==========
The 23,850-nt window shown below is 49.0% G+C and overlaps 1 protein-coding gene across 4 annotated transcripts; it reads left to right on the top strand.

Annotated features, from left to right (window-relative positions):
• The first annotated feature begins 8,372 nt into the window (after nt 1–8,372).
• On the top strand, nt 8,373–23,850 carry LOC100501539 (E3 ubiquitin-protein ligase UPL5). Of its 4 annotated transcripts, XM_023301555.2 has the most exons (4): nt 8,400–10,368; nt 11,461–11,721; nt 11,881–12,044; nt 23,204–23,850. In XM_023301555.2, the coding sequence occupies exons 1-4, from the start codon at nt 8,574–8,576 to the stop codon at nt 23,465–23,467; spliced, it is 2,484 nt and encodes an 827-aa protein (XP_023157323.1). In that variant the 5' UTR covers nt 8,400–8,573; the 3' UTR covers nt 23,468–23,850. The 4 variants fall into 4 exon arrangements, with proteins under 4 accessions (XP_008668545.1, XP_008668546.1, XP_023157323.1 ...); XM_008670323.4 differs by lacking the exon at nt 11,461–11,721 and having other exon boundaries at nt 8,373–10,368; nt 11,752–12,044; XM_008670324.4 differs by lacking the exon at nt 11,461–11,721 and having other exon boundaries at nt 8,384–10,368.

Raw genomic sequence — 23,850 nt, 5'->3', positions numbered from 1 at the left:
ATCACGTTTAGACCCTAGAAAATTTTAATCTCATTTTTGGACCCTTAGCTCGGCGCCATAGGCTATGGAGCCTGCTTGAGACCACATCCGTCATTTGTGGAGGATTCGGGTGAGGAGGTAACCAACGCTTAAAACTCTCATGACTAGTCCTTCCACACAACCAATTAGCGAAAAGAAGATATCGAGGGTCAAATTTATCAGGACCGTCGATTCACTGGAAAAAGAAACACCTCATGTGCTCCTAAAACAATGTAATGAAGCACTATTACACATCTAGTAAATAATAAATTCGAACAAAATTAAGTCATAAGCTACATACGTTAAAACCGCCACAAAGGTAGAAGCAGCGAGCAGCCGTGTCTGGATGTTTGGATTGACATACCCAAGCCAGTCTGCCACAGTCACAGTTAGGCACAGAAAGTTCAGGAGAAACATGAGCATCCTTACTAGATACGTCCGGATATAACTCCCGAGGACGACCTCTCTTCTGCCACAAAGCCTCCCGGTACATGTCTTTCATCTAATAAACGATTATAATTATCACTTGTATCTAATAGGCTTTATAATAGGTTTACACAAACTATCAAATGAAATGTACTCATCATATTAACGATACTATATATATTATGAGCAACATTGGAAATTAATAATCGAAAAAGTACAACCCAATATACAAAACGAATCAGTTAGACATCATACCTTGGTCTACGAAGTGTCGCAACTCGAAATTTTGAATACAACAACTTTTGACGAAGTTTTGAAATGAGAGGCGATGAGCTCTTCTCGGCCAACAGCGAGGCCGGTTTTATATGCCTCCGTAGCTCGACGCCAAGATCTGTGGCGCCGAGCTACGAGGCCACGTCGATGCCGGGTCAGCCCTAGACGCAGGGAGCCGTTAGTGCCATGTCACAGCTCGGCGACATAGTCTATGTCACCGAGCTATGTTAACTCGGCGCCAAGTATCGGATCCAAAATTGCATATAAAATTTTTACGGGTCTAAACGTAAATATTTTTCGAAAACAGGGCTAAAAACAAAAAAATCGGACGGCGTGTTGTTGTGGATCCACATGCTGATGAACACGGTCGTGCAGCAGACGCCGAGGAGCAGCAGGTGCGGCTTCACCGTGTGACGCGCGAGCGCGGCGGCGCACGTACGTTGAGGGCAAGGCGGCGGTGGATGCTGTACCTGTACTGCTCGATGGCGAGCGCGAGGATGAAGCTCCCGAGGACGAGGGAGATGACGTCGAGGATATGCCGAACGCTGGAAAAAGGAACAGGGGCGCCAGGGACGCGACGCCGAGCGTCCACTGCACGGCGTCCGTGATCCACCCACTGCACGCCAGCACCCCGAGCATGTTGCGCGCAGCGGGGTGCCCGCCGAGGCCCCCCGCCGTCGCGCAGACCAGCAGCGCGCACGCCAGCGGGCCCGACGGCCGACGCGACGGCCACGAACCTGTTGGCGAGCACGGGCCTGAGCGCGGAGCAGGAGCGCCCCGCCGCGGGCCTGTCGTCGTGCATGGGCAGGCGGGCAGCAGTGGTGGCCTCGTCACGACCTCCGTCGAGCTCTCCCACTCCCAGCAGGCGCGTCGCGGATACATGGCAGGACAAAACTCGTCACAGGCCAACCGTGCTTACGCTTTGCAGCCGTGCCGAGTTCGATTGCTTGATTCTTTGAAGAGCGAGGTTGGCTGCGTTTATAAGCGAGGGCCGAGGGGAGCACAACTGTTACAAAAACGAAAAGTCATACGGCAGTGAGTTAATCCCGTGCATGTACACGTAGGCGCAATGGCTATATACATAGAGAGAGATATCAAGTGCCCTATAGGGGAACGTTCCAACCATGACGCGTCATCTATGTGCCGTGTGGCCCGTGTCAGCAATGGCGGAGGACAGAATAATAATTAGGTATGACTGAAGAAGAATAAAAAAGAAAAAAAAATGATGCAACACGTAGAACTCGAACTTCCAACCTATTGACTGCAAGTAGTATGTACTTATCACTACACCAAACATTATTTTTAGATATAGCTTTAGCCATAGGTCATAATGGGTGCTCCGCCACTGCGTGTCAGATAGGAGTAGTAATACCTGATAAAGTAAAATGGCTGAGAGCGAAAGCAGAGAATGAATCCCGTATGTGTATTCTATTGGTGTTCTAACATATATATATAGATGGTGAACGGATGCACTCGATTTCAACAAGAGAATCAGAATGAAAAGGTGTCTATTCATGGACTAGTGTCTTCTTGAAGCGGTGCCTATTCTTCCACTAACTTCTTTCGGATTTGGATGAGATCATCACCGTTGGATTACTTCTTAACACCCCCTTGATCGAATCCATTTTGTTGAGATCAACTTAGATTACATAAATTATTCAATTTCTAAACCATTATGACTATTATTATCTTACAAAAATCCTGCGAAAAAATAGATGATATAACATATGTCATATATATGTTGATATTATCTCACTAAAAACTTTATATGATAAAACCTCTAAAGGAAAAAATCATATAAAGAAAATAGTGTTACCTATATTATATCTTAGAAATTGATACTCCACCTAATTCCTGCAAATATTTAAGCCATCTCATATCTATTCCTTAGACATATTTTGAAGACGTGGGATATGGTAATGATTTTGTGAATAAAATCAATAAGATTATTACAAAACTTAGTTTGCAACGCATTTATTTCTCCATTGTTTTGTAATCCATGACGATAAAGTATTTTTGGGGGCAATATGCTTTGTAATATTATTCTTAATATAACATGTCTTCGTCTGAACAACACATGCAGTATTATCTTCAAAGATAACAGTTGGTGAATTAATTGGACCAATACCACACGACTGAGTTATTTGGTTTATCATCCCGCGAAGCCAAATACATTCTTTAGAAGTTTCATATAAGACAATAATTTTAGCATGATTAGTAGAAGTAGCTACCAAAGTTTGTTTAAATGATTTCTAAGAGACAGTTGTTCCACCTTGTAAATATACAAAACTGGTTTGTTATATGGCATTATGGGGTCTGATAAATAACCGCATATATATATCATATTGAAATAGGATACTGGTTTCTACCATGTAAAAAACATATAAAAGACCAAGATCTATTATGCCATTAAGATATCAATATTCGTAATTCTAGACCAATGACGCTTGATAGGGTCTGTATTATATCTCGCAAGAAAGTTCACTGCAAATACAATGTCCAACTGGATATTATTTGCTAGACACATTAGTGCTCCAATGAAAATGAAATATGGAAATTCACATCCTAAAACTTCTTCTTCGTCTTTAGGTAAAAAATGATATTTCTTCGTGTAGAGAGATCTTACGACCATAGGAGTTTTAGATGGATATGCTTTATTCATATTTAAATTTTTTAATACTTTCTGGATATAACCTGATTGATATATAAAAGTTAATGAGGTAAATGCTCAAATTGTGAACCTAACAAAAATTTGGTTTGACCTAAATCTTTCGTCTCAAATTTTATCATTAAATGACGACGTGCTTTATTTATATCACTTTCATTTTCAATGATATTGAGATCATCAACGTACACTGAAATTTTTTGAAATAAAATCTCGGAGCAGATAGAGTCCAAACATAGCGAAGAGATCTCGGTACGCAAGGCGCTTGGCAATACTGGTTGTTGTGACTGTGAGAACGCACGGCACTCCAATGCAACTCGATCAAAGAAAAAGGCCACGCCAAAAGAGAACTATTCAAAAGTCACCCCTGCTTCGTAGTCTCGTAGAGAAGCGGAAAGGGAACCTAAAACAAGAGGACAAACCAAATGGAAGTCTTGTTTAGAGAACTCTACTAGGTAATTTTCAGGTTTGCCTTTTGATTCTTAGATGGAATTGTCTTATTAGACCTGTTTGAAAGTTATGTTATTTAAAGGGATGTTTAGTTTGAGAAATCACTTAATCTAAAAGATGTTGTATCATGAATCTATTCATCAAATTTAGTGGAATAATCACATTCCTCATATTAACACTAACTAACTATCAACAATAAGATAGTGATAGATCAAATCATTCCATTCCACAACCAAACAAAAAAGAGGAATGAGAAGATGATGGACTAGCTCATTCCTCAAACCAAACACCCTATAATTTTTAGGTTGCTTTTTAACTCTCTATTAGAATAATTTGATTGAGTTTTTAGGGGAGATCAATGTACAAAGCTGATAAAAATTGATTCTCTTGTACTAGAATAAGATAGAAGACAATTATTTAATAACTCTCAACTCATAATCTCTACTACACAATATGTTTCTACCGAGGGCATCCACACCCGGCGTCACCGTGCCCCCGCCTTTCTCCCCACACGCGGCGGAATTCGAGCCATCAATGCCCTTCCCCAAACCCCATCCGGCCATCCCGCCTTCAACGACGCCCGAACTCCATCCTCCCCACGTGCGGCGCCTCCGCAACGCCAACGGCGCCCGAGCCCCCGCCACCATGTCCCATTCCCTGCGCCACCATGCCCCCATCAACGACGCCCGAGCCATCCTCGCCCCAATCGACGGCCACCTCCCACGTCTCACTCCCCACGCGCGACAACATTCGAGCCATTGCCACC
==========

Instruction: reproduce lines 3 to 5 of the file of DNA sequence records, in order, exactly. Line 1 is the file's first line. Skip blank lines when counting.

• The first annotated feature begins 8,372 nt into the window (after nt 1–8,372).
• On the top strand, nt 8,373–23,850 carry LOC100501539 (E3 ubiquitin-protein ligase UPL5). Of its 4 annotated transcripts, XM_023301555.2 has the most exons (4): nt 8,400–10,368; nt 11,461–11,721; nt 11,881–12,044; nt 23,204–23,850. In XM_023301555.2, the coding sequence occupies exons 1-4, from the start codon at nt 8,574–8,576 to the stop codon at nt 23,465–23,467; spliced, it is 2,484 nt and encodes an 827-aa protein (XP_023157323.1). In that variant the 5' UTR covers nt 8,400–8,573; the 3' UTR covers nt 23,468–23,850. The 4 variants fall into 4 exon arrangements, with proteins under 4 accessions (XP_008668545.1, XP_008668546.1, XP_023157323.1 ...); XM_008670323.4 differs by lacking the exon at nt 11,461–11,721 and having other exon boundaries at nt 8,373–10,368; nt 11,752–12,044; XM_008670324.4 differs by lacking the exon at nt 11,461–11,721 and having other exon boundaries at nt 8,384–10,368.

Raw genomic sequence — 23,850 nt, 5'->3', positions numbered from 1 at the left: